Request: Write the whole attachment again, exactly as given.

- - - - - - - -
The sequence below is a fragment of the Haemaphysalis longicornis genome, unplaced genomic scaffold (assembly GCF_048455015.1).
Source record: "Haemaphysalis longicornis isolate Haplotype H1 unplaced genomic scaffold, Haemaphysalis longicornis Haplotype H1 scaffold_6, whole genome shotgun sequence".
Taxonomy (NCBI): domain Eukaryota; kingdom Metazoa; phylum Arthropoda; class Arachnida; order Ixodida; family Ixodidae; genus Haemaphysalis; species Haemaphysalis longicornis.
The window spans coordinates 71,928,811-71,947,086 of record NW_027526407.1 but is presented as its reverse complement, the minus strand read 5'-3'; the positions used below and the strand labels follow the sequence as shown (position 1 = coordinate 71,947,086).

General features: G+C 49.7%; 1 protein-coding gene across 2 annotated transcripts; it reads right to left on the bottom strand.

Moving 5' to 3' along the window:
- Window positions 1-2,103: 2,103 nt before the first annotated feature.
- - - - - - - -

The sequence below is a fragment of the Haemaphysalis longicornis genome, unplaced genomic scaffold (assembly GCF_048455015.1).
Source record: "Haemaphysalis longicornis isolate Haplotype H1 unplaced genomic scaffold, Haemaphysalis longicornis Haplotype H1 scaffold_6, whole genome shotgun sequence".
Taxonomy (NCBI): domain Eukaryota; kingdom Metazoa; phylum Arthropoda; class Arachnida; order Ixodida; family Ixodidae; genus Haemaphysalis; species Haemaphysalis longicornis.
The window spans coordinates 71,928,811-71,947,086 of record NW_027526407.1 but is presented as its reverse complement, the minus strand read 5'-3'; the positions used below and the strand labels follow the sequence as shown (position 1 = coordinate 71,947,086).

General features: G+C 49.7%; 1 protein-coding gene across 2 annotated transcripts; it reads right to left on the bottom strand.

Moving 5' to 3' along the window:
- Window positions 1-2,103: 2,103 nt before the first annotated feature.